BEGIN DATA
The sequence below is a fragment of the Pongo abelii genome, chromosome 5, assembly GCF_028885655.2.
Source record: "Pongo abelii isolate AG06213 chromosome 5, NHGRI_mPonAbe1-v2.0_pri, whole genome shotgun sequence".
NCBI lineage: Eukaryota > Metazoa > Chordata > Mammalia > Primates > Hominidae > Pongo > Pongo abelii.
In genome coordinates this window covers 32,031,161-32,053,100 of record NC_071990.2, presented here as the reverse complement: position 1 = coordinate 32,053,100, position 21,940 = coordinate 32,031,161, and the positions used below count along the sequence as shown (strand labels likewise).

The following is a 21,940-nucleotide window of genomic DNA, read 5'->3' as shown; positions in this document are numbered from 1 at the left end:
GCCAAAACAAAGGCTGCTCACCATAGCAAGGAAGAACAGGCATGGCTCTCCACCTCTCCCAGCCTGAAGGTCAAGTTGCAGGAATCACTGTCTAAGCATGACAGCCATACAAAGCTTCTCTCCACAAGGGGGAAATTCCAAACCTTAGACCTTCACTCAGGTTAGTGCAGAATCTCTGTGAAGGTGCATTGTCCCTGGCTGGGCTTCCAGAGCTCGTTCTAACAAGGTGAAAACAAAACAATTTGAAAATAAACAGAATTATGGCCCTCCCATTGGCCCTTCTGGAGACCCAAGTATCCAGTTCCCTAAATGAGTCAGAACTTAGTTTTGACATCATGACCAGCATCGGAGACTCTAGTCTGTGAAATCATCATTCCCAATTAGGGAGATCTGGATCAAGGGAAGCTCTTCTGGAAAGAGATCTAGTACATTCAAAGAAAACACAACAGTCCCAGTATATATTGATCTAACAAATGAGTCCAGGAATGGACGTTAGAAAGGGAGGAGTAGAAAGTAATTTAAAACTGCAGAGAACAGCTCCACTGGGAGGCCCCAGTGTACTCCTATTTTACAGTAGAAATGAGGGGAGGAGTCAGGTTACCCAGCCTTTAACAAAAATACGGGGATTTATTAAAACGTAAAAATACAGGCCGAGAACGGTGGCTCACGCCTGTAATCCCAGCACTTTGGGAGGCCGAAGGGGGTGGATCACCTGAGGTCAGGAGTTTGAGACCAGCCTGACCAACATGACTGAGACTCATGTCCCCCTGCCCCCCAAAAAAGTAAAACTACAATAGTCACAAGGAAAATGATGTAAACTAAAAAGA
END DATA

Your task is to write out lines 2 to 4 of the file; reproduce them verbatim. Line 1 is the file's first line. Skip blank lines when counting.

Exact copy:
Source record: "Pongo abelii isolate AG06213 chromosome 5, NHGRI_mPonAbe1-v2.0_pri, whole genome shotgun sequence".
NCBI lineage: Eukaryota > Metazoa > Chordata > Mammalia > Primates > Hominidae > Pongo > Pongo abelii.
In genome coordinates this window covers 32,031,161-32,053,100 of record NC_071990.2, presented here as the reverse complement: position 1 = coordinate 32,053,100, position 21,940 = coordinate 32,031,161, and the positions used below count along the sequence as shown (strand labels likewise).